But on the first play of the game, Taylor looked past Mr. Marvin Harrison and into the Indianapolis Colts' backfield. Eighty yards later they led the Steelers, 7-0, on their way to a 26-7 win.
"That's just me being aggressive," said Taylor.
And the rest of the game Taylor did a fine job on Harrison, who finished with four catches for 128 yards.
"I was locked down on him half the time," said Taylor, who, in spite of the mental lapse, is evolving into the Steelers' top corner in his first season as a starter.
On Sunday, Taylor will spend much of his time covering Chad Johnson, the star receiver for the Cincinnati Bengals.
In the first meeting between the teams, Taylor, because of injuries, was asked to cover Johnson man-to-man most of the game, and Taylor did the job. He kept Johnson out of the end zone and held him to four catches for 94 yards. Johnson was held to fewer catches only one time this season, when he caught three passes in Week 3 against the Chicago Bears.
Taylor played so well against Johnson that the boastful Johnson praised him after the game. Yesterday, he did it again.
"I can't wait," Johnson said of the rematch. "Ike is now, like I said last time when the game ended, one of the best cover corners in the league. Anytime a coach has the trust to put a defensive back on an island with one of the best receivers in the league, that puts him in a category of his own. I said it last time and I'm going to stick with it. I'm looking forward to the challenge."
And he's got plans. Big plans.
Prior to the first meeting between the teams, Johnson asked reporters for a clever routine to perform if he scored a touchdown. And he did score one – momentarily -- and Johnson came up with a silly Betty Boop-style walk-dance. But instant replay overturned the call and rendered the routine moot.
This time, though, Johnson's excited. He even pulled a Terrible Towel out of his locker last Sunday after the Bengals beat the Baltimore Ravens and twirled it for reporters. He inferred he would do the same Sunday at Heinz Field if he scores.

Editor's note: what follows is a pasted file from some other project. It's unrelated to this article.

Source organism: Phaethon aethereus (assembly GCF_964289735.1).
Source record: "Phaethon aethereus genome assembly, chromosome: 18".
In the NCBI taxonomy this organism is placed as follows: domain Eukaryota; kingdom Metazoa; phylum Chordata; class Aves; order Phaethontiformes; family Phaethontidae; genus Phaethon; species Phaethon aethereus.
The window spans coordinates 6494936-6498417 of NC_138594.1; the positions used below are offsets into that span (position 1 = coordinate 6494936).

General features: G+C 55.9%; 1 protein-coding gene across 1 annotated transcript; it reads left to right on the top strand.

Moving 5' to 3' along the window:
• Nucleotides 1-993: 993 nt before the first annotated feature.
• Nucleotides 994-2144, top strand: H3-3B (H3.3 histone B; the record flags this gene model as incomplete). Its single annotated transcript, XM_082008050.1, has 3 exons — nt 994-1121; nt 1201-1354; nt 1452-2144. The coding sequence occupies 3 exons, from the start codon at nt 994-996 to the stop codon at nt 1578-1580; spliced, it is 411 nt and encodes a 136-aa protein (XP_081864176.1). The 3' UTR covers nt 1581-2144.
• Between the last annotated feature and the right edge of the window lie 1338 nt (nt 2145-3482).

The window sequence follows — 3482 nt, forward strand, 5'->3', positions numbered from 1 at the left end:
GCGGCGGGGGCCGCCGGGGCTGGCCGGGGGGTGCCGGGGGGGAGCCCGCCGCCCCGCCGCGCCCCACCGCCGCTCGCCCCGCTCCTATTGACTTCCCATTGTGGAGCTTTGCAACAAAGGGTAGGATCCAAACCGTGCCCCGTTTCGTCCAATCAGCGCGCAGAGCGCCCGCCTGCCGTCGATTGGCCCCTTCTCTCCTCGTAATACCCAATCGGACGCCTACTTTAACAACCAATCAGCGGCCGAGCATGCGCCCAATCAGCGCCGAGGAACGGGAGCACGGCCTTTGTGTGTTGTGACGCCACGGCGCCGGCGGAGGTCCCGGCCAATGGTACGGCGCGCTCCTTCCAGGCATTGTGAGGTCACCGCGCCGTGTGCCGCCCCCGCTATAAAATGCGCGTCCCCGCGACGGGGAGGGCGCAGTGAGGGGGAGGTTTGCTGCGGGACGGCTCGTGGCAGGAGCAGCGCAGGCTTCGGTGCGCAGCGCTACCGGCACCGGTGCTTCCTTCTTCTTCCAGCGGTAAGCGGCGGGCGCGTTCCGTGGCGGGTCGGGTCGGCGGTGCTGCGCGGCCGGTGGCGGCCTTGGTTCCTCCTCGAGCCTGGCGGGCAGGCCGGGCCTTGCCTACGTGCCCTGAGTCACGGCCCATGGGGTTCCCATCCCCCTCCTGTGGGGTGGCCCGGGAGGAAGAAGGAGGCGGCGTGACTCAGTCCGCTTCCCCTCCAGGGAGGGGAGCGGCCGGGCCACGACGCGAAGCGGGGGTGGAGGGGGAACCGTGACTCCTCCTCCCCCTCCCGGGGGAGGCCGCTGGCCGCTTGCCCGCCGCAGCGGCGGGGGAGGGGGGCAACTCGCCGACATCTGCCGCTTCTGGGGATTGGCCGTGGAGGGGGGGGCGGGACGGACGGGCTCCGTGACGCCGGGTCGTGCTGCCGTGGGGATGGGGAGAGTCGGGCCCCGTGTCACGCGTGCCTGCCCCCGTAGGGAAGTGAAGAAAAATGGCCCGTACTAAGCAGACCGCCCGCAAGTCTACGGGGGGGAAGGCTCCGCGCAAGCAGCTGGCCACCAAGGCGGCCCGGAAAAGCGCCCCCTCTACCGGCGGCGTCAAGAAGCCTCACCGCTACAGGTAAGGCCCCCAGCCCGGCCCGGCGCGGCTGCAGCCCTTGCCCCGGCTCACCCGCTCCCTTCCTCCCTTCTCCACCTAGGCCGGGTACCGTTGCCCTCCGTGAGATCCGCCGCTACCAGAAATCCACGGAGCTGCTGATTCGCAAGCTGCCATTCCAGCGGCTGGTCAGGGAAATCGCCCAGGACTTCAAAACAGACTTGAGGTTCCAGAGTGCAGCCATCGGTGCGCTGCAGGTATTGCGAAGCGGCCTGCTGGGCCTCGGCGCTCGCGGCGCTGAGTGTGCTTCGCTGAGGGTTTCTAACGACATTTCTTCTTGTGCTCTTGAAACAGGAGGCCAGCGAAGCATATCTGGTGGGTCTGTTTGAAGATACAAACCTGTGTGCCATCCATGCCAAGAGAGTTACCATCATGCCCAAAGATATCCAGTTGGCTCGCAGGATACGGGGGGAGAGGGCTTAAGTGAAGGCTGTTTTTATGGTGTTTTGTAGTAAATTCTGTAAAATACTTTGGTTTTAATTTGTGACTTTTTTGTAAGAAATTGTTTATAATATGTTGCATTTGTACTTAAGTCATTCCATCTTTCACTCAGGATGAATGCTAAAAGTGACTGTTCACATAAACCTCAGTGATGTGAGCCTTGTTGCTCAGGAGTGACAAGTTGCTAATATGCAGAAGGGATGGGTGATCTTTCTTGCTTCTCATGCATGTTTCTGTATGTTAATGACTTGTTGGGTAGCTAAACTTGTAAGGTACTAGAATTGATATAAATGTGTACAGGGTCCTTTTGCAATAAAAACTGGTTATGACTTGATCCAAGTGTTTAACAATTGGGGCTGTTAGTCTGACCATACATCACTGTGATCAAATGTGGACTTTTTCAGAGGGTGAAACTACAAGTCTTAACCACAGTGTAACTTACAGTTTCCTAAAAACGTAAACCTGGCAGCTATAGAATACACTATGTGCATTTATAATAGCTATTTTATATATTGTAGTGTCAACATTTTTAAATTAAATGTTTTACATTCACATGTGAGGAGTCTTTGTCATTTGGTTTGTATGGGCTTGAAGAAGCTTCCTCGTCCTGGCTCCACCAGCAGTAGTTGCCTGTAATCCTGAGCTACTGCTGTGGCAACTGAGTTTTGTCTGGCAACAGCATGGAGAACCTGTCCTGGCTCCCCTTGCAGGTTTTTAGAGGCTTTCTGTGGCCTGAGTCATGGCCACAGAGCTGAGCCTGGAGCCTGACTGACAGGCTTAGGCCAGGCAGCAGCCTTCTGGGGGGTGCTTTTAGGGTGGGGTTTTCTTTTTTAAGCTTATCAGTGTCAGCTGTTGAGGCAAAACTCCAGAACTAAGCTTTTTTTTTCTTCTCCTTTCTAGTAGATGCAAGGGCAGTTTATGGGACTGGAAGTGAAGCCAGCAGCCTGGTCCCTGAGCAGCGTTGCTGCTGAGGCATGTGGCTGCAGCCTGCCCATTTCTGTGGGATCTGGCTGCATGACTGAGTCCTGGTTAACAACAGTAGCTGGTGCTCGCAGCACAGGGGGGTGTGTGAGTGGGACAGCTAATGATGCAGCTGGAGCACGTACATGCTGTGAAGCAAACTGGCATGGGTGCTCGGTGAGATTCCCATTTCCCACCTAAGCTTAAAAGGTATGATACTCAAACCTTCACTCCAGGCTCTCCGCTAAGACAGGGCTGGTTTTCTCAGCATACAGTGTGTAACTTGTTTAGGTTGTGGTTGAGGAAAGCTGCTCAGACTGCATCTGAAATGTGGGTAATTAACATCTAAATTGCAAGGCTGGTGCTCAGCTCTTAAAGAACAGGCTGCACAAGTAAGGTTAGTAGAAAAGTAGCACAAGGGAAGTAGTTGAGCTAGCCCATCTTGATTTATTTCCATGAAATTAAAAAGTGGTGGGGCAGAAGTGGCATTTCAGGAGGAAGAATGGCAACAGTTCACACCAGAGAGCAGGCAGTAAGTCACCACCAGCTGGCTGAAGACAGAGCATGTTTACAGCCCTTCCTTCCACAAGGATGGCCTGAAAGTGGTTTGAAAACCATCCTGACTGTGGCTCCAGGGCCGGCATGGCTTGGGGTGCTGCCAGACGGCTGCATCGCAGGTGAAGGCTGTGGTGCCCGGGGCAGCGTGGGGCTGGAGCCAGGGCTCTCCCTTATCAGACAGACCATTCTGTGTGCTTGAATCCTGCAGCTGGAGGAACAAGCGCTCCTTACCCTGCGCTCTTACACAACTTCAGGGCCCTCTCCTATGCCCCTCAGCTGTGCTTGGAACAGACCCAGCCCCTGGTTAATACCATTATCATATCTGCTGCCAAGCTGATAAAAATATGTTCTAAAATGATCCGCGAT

"That would be a nice celebration, wouldn't it?" Johnson said.
Taylor doesn't think so.
"I wouldn't appreciate that, but that's Chad," Taylor said. "He's always got a few tricks up his sleeve. If we can keep him out of the end zone, we won't have to see that Terrible Towel."
But Johnson might just be teasing about twirling the towel. He has something else planned.
"I can't clue you in," he said. "But you will enjoy it. Let me see, Pittsburgh is the Steel City, right? OK, I've got something good. I've got something very good. You are going to like it."
The fans won't. They've watched their Steelers lose consecutive games to fall behind the Bengals by a game in the AFC North Division. Sunday's game will likely determine the division champion, since the Steelers would hold the 2-0 tiebreaker edge in head-to-head meetings.
The Steelers beat the Bengals, 27-13, in Cincinnati on Oct. 23. Johnson, though, said the Bengals are a different team now.
"We're a lot better offensively," he said. "[We are] a lot more crisp, a lot more sound in some of the things we do. We're a little more comfortable in knowing what looks we're going to see from Pittsburgh this week. We can game plan a little better for the second go-around."
The same can be said of the Steelers, of course, and particularly Taylor, who's coming off an embarrassing play against Harrison -- one that enlightened the cornerback and forced him to play with an attitude the remainder of the game.
Taylor believes that attitude will carry over to Sunday's game since Johnson has the potential to embarrass him the same way Harrison did.
"That's the attitude you've got to have playing corner," Taylor said. "My manhood was at stake on that field, and me getting beat added more to it. It's mano a mano out there; may the best man win."
Ike must stop hostile takeover
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